Just returned from another fabulous week in Positano and have some updates to share.
The first night, we went back to Max, which we enjoyed very much last year. Thumbs down!! Even though it's still being recommended on this site, we found both food and service hugely diminished from the year before.
Instead of our usual trip to Buca di Baca, we went across the steps to La Cambusa and were absolutely thrilled. We had dinner with an Italian-American named Francesco Carpegna who lives in Positano and seems to know everyone including the entire staff at La Cambusa. At his suggestion we ordered off the menu -- a whole fish for five people prepared "aqua pazza" style which is cooked with tomatoes and herbs in a small amount of water/white wine. We were presented with the whole cooked fish which was then perfectly fileted into five servings and was absolutely delicious. (We did, however, continue our daily visits to the gelato stand under the Buca de Baca).
On our third day, we went on the most magnificent hike I've ever taken with the above mentioned Francesco. He does walking tours throughout the region and is a fabulous, knowledgeable guide who gets you places that are off limits to most tourists. (You can check out his website at www.walkingwiththegods.com.) We hiked three valleys with amazing primoridial vistas, some of which can only be accessed with a licensed guide. The hike was challenging, but doable even if you're not in great shape and is well worth it. After coming to Positano for years, I had no idea these places even existed. At the end of the day, we were too tired to travel far afield for dinner and Francesco suggested we try the Poseidon Hotel which was a flight of steps up from the apt. we rented. In all the times I've been to Positano, it never occurred to me to eat there and it was a lovely surprise. The restaurant is on the second floor terrace and has a wonderful, romantic view. Better yet, the food was glorious. We had a divine vegetable soup that was just pure fresh produce cooked al dente with herbs and broth. Fish in a lemon sauce was what the Amalfi coast is all about. Service was lovely too.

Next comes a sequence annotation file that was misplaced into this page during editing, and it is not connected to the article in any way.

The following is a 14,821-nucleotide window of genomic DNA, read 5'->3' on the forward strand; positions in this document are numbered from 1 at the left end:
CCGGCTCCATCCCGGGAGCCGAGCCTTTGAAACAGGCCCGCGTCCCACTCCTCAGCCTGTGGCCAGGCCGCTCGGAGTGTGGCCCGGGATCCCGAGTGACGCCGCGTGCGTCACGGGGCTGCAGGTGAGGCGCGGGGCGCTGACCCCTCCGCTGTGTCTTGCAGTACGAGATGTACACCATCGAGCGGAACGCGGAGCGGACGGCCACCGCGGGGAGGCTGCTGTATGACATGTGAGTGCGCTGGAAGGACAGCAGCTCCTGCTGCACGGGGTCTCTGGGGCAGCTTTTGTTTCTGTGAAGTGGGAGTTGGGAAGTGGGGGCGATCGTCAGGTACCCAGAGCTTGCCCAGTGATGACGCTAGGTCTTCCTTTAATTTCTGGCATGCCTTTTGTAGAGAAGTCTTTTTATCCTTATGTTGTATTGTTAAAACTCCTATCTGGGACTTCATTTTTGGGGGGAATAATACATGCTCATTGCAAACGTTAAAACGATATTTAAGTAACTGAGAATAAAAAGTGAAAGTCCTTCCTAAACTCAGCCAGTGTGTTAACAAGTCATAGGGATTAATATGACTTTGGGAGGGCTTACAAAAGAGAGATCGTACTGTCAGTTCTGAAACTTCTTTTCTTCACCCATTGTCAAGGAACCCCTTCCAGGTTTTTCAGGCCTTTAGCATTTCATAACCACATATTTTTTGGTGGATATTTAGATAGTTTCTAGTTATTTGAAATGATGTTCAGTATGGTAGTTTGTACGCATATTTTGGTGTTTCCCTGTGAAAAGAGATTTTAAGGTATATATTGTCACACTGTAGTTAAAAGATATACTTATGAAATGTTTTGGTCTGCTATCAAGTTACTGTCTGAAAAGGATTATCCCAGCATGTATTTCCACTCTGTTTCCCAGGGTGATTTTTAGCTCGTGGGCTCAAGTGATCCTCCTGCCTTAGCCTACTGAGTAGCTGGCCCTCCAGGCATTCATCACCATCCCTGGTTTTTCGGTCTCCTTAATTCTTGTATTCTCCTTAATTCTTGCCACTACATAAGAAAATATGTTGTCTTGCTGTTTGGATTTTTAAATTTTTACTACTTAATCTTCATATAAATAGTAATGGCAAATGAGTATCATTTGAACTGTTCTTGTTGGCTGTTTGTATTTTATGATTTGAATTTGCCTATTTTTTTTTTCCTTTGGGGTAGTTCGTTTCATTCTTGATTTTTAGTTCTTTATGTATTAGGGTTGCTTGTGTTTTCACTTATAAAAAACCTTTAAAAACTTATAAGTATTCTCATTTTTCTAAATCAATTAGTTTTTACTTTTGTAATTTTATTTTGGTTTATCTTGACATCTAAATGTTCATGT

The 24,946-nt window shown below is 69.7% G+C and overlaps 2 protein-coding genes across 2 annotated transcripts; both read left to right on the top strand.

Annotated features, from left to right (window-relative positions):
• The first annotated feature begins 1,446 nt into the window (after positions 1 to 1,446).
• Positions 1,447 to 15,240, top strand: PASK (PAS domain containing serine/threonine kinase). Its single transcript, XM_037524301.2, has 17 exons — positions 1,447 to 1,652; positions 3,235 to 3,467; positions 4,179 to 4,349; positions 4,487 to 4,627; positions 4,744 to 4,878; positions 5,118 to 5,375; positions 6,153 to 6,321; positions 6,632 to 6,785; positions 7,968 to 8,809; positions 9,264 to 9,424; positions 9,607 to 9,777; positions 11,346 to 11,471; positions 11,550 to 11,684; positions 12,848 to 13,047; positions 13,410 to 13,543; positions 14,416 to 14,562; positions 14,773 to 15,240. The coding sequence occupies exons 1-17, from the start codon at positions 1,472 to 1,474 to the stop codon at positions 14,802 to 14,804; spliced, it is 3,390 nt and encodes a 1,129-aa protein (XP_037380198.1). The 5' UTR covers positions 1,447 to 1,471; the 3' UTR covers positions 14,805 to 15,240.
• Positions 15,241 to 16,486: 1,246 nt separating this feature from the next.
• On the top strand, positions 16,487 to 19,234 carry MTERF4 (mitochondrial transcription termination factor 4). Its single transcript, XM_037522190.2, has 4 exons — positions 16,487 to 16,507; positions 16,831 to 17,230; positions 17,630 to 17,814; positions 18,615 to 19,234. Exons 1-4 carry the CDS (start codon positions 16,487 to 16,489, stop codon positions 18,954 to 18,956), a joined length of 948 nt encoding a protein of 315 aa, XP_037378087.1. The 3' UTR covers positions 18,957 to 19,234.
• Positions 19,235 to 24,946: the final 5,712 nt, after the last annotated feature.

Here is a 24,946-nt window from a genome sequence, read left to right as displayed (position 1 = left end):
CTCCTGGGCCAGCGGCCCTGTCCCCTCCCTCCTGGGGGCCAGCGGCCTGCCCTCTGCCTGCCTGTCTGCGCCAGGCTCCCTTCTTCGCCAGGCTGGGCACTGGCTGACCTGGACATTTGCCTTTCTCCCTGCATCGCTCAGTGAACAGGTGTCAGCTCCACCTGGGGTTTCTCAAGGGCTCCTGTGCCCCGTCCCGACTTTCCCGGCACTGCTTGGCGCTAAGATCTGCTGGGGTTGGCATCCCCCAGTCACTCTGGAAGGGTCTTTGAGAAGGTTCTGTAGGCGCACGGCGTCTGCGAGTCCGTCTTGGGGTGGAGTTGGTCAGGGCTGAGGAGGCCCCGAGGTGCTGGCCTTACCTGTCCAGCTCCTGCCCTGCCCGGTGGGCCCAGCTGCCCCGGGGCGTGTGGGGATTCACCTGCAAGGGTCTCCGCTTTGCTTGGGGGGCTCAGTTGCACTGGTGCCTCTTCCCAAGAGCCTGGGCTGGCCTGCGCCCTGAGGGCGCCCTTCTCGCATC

I wanted to try Don Alfonso since I've heard so much about it. Sure enough, Francesco was a friend of the owner's daughter-in-law, called ahead and got us special treatment. Even with the loss of a star, the food was great, but even better was the atmosphere. Don Alfonso's wife Livia, (elegant in leopard pants, leather jacket and sneakers!) trolls the dining room making sure everyone is happy, as she so clearly is. After dinner, she insisted we visit the wine cellar which was fashioned from an ancient Roman cistern which Don Alfonso discovered when he fell into a hole while walking on his property. Then, she plied us with gifts from their organic farm including olive oil, pasta, and jarred tomatoes. I'm sure we got some special treatment because of the connection, but anyone who showed an interest was equally rewarded with a tour and products. I was informed that there's a new 2 star restaurant in the area (I think it's called Il Capitano but I'm not sure) but the totality of our visit was so special, I'm glad we went to Don Alfonso and highly recommend it. They also run an inn and cooking classes connected to the restaurant, which had the cooks in my family salivating.
Although they've had plenty of mentions on CH, I'd never been to Bruno or Il Ritrovo so we tried those as well. The food was good at both places and the atmosphere fun, but not star quality. Although I did have a pear-ricotta cheese cake at Il Ritrovo that was to die for.
One last mention -- on our way back we stopped in Rome and walked by a pizza joint that had Italians standing in line around the block waiting for tables, so of course, we tried it the next night. It's called Da Baffetto and probably everyone who has been to Rome knows about it except me. Anyway, it was, indeed, the best pizza I've ever had in my life.
Can't wait to do it all again!